Covidence (Veritas Health Innovation, Australia, V.1499) was used. Studies were first screened by title and abstract, with only PECO elements, and subsequently screened by full text where the eligibility criteria were applied. Reasons for each exclusion were recorded. Two reviewers independently screened each article during both stages. Conflicts were resolved by a third independent reviewer or through discussion. Neither of the reviewers were blinded to journal titles, study authors or institutions. Outcome estimates in the form of group data were sought. Two independent reviewers extracted the data using a standardised form on Microsoft Excel (Microsoft, USA). Studies that met the inclusion criteria but did not provide a detailed breakdown (eg, studies that comprised data spanning children and adults) were included if the authors provided the data after we contacted them. Differences in the data extracted were resolved through discussion. The standardised form included all variables of interest (online supplemental table 2). Measures used to assess neurocognition were each assigned a cognitive domain, based on DSM-V.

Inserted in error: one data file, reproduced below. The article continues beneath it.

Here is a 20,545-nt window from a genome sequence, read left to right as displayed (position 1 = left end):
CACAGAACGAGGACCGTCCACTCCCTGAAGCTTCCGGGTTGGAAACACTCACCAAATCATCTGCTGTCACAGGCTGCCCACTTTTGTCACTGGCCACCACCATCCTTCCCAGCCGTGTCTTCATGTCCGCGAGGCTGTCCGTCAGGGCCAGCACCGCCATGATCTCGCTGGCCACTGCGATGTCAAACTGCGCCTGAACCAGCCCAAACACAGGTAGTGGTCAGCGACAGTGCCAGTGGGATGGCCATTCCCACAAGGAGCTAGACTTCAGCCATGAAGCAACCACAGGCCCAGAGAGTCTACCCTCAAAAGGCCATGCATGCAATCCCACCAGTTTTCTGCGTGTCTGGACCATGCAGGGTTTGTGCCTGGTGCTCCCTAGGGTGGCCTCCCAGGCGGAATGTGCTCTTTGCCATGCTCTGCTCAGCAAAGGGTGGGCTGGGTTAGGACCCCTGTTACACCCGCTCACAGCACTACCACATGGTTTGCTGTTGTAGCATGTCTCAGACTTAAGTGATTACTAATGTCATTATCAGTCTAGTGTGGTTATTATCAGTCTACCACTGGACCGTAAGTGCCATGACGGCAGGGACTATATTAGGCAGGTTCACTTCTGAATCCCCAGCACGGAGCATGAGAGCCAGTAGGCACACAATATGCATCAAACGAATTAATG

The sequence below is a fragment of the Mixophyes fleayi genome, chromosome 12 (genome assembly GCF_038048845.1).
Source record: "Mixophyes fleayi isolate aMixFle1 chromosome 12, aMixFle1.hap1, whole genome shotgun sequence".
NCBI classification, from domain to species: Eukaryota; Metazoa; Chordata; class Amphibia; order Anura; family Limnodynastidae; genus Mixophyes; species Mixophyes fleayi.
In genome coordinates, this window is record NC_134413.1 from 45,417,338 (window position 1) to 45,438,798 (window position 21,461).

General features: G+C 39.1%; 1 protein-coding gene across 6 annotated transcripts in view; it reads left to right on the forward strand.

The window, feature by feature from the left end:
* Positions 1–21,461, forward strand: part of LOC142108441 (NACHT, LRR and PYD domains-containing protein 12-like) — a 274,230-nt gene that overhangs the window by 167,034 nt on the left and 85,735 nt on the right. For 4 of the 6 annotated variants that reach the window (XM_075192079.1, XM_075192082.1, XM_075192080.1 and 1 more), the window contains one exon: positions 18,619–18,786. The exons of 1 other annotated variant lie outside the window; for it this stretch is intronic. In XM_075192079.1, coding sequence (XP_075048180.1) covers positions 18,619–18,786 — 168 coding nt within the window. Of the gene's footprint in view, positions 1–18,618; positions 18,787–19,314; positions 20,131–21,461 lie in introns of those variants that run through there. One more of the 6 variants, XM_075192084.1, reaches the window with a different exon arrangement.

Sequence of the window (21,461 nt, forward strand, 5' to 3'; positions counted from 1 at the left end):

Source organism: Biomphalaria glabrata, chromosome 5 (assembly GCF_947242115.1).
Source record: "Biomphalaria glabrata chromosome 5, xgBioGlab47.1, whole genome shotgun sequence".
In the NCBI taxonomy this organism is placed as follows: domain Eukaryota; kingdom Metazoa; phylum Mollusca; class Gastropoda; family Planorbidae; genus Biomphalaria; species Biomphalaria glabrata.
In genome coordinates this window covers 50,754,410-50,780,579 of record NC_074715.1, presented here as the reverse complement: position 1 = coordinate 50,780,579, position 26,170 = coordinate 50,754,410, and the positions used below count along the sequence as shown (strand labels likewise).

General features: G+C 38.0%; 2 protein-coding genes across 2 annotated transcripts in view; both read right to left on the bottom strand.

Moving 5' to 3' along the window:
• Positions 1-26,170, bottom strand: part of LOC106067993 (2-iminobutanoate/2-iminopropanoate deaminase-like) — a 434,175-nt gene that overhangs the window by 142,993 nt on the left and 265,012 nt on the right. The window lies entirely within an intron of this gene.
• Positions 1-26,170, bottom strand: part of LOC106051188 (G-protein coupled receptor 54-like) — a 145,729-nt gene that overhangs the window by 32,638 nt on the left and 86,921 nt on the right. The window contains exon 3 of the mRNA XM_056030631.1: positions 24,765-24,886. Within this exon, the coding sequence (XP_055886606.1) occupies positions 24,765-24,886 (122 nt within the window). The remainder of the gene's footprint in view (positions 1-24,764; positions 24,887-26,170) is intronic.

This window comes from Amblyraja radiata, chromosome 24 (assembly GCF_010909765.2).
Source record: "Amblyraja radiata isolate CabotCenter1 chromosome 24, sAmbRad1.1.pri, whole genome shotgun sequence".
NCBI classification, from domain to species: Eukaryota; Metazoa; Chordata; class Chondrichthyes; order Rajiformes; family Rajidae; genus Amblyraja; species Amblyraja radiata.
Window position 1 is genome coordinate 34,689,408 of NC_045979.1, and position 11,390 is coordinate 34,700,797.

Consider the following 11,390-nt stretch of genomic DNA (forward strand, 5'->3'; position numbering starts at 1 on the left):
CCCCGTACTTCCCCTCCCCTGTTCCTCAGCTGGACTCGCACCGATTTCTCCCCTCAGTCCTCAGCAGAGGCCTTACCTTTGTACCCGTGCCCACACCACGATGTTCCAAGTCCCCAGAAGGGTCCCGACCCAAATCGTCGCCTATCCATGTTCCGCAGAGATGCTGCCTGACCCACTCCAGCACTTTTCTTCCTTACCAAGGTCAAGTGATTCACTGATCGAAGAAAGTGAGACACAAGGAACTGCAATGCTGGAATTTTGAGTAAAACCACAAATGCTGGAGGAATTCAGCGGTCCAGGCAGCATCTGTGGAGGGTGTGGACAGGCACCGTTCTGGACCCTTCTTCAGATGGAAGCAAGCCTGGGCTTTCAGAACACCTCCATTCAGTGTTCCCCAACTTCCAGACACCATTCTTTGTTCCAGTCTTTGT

For the systematic review, we performed a narrative synthesis on the various outcome measures and their usage over time. Standardised mean differences (SMDs) were calculated between TBI and control groups for each study. Later, all SMDs were pooled using a DerSimonian and Laird method of inverse variance random-effects model.16 SMDs from individual studies and pooled results are presented in forest plots with 95% CI. All statistical analyses were done using Comprehensive Meta-Analysis V.3 (Biostat, USA).
The I² statistics quantified heterogeneity between studies.17
Publication bias was evaluated using Egger’s test and funnel plots.18